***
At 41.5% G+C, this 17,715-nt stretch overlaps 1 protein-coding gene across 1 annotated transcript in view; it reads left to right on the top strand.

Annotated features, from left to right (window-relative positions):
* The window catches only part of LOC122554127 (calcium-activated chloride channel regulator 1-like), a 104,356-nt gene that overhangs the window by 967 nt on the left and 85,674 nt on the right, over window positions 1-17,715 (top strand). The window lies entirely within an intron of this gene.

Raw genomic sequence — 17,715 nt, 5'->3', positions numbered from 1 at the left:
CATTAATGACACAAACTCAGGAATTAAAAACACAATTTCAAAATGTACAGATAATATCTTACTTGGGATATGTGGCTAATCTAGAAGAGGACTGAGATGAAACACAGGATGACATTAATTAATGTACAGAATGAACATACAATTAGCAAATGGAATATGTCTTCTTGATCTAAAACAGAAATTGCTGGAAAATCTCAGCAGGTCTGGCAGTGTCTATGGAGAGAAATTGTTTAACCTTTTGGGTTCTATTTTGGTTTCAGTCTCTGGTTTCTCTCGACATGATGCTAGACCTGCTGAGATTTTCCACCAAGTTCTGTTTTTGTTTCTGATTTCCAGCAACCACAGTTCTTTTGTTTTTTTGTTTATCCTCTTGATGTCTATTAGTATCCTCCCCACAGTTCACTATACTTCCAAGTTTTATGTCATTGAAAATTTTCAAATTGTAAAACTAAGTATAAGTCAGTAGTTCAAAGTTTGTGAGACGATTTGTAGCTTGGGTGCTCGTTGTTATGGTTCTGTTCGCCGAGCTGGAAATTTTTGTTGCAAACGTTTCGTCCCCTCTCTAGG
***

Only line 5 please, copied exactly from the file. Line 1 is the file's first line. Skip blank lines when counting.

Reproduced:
CATTAATGACACAAACTCAGGAATTAAAAACACAATTTCAAAATGTACAGATAATATCTTACTTGGGATATGTGGCTAATCTAGAAGAGGACTGAGATGAAACACAGGATGACATTAATTAATGTACAGAATGAACATACAATTAGCAAATGGAATATGTCTTCTTGATCTAAAACAGAAATTGCTGGAAAATCTCAGCAGGTCTGGCAGTGTCTATGGAGAGAAATTGTTTAACCTTTTGGGTTCTATTTTGGTTTCAGTCTCTGGTTTCTCTCGACATGATGCTAGACCTGCTGAGATTTTCCACCAAGTTCTGTTTTTGTTTCTGATTTCCAGCAACCACAGTTCTTTTGTTTTTTTGTTTATCCTCTTGATGTCTATTAGTATCCTCCCCACAGTTCACTATACTTCCAAGTTTTATGTCATTGAAAATTTTCAAATTGTAAAACTAAGTATAAGTCAGTAGTTCAAAGTTTGTGAGACGATTTGTAGCTTGGGTGCTCGTTGTTATGGTTCTGTTCGCCGAGCTGGAAATTTTTGTTGCAAACGTTTCGTCCCCTCTCTAGG